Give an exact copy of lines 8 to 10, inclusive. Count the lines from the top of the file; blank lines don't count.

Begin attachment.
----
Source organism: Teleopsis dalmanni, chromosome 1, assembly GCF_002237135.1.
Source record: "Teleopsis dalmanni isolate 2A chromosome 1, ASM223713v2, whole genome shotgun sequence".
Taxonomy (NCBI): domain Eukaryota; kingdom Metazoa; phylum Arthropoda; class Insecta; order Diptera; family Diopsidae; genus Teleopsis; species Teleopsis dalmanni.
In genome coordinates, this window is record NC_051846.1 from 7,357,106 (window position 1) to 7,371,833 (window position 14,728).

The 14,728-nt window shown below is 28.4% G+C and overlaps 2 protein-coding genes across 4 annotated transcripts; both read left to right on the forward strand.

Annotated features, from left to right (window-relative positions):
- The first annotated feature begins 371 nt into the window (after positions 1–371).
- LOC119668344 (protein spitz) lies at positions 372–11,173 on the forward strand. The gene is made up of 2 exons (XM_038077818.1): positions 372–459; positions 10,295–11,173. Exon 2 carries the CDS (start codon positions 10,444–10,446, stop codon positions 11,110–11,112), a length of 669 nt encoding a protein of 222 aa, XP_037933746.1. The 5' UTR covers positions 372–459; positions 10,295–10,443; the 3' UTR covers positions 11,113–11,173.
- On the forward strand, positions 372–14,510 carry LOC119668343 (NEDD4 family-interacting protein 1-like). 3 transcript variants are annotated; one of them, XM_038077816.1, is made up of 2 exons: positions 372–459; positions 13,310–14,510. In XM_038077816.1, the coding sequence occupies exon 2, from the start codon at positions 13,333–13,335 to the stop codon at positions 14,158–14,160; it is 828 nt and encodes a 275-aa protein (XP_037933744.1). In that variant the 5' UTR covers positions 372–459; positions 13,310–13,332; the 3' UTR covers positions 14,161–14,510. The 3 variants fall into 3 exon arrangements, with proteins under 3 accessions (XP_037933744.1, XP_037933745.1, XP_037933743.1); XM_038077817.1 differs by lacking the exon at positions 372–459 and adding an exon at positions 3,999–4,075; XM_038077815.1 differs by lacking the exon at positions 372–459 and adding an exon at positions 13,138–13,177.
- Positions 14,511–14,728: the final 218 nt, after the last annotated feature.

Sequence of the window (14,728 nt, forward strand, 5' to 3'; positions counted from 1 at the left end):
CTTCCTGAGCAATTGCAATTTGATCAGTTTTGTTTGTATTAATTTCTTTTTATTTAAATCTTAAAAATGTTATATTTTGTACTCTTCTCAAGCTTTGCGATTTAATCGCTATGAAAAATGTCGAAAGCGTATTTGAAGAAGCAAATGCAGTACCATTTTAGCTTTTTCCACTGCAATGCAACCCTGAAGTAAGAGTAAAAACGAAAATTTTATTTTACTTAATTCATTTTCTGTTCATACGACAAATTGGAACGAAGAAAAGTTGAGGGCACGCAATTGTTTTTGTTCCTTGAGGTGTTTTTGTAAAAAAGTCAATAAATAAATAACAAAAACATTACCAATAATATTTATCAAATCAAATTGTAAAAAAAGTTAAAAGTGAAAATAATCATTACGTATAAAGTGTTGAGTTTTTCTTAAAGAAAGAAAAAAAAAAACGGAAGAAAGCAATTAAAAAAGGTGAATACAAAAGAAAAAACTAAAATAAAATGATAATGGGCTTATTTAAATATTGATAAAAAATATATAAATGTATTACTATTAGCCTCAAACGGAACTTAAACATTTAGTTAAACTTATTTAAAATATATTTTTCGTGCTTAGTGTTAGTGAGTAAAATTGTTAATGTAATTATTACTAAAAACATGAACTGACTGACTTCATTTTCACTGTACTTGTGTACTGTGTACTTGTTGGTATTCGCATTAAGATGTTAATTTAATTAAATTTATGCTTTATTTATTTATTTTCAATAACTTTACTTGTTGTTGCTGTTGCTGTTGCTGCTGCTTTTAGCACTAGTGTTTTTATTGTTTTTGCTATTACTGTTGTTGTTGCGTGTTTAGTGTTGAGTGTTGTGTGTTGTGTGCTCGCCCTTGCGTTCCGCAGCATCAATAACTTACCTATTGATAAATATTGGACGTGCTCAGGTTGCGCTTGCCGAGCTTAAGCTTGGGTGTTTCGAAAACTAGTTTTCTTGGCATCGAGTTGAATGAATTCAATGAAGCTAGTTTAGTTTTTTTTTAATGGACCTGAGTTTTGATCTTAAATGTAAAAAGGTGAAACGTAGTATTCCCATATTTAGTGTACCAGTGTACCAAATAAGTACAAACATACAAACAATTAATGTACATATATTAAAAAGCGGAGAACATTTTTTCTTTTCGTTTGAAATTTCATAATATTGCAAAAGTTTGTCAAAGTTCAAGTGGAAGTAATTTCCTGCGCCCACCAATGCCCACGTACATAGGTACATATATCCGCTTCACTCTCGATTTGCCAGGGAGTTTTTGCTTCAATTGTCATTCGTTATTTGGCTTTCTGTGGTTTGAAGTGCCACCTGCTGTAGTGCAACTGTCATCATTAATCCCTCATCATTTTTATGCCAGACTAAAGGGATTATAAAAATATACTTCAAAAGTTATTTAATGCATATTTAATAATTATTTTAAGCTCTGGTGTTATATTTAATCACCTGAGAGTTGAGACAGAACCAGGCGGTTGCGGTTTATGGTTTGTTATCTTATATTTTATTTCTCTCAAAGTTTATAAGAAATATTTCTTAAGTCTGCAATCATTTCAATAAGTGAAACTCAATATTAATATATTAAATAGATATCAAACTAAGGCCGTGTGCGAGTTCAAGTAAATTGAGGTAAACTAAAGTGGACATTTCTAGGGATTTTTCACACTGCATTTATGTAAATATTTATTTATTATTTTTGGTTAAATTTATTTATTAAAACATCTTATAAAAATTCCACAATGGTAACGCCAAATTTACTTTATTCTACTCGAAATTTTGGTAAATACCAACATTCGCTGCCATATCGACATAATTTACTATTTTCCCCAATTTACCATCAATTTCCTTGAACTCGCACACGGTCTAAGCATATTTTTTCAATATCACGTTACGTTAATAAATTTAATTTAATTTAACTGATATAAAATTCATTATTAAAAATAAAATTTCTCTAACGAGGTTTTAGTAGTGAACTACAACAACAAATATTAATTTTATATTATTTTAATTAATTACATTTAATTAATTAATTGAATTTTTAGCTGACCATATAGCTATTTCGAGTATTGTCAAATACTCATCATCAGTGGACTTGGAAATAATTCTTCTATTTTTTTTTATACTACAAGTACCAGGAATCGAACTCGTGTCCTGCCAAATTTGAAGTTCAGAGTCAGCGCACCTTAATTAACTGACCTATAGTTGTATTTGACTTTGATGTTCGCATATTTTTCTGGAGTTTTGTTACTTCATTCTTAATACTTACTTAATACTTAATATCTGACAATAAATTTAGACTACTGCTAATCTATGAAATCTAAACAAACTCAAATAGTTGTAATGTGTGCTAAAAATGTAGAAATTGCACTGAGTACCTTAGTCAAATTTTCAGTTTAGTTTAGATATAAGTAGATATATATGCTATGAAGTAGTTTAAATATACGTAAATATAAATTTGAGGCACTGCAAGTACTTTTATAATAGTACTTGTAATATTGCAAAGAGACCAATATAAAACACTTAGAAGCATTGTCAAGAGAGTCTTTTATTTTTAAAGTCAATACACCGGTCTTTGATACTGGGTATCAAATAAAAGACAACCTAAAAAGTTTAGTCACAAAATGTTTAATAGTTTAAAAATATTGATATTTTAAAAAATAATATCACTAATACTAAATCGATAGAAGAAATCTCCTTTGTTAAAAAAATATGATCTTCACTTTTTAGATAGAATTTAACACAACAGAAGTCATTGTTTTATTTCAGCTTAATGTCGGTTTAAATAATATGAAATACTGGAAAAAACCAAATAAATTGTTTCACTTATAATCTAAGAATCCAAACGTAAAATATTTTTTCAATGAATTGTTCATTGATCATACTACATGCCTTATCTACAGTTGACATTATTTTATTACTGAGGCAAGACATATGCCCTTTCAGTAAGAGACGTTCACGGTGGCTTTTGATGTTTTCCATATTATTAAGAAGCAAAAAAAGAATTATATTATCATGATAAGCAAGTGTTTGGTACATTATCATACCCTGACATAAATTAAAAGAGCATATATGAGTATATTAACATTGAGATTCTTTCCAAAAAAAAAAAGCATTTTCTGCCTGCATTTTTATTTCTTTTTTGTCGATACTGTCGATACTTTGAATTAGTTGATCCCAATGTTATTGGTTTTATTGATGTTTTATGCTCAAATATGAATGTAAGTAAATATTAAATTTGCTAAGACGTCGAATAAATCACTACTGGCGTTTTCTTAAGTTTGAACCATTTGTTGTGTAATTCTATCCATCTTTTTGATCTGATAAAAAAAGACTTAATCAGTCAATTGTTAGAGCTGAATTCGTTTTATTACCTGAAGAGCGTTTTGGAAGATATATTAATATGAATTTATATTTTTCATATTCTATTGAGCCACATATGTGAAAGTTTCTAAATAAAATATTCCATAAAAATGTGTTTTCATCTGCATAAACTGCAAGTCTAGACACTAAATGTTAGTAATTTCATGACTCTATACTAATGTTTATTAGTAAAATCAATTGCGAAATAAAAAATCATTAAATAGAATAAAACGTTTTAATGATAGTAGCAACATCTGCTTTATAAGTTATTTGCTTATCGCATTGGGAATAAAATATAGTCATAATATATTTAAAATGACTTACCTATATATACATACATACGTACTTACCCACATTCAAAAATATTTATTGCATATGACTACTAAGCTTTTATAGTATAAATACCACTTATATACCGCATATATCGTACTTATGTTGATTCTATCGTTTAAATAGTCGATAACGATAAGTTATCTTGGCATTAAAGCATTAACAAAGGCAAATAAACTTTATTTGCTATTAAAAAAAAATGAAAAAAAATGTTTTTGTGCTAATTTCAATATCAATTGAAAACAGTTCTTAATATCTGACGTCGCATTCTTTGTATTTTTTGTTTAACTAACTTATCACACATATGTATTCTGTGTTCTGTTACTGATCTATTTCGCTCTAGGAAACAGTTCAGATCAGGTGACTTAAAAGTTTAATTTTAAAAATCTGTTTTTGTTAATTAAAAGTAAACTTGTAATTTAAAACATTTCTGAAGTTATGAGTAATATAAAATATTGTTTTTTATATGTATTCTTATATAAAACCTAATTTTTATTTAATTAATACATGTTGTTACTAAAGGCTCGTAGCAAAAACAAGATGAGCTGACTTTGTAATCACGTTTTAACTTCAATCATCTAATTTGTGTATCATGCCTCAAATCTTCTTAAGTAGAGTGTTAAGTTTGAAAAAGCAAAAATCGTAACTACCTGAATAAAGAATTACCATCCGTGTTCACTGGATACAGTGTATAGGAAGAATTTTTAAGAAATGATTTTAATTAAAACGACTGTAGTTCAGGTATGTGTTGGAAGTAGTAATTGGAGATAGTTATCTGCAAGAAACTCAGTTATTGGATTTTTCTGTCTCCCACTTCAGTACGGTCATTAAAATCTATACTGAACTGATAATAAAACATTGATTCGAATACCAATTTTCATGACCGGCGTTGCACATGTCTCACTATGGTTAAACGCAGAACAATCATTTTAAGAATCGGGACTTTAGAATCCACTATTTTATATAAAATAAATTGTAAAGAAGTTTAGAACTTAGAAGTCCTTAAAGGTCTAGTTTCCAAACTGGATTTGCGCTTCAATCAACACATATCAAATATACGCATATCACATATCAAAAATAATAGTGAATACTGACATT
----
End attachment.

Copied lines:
- LOC119668344 (protein spitz) lies at positions 372–11,173 on the forward strand. The gene is made up of 2 exons (XM_038077818.1): positions 372–459; positions 10,295–11,173. Exon 2 carries the CDS (start codon positions 10,444–10,446, stop codon positions 11,110–11,112), a length of 669 nt encoding a protein of 222 aa, XP_037933746.1. The 5' UTR covers positions 372–459; positions 10,295–10,443; the 3' UTR covers positions 11,113–11,173.
- On the forward strand, positions 372–14,510 carry LOC119668343 (NEDD4 family-interacting protein 1-like). 3 transcript variants are annotated; one of them, XM_038077816.1, is made up of 2 exons: positions 372–459; positions 13,310–14,510. In XM_038077816.1, the coding sequence occupies exon 2, from the start codon at positions 13,333–13,335 to the stop codon at positions 14,158–14,160; it is 828 nt and encodes a 275-aa protein (XP_037933744.1). In that variant the 5' UTR covers positions 372–459; positions 13,310–13,332; the 3' UTR covers positions 14,161–14,510. The 3 variants fall into 3 exon arrangements, with proteins under 3 accessions (XP_037933744.1, XP_037933745.1, XP_037933743.1); XM_038077817.1 differs by lacking the exon at positions 372–459 and adding an exon at positions 3,999–4,075; XM_038077815.1 differs by lacking the exon at positions 372–459 and adding an exon at positions 13,138–13,177.
- Positions 14,511–14,728: the final 218 nt, after the last annotated feature.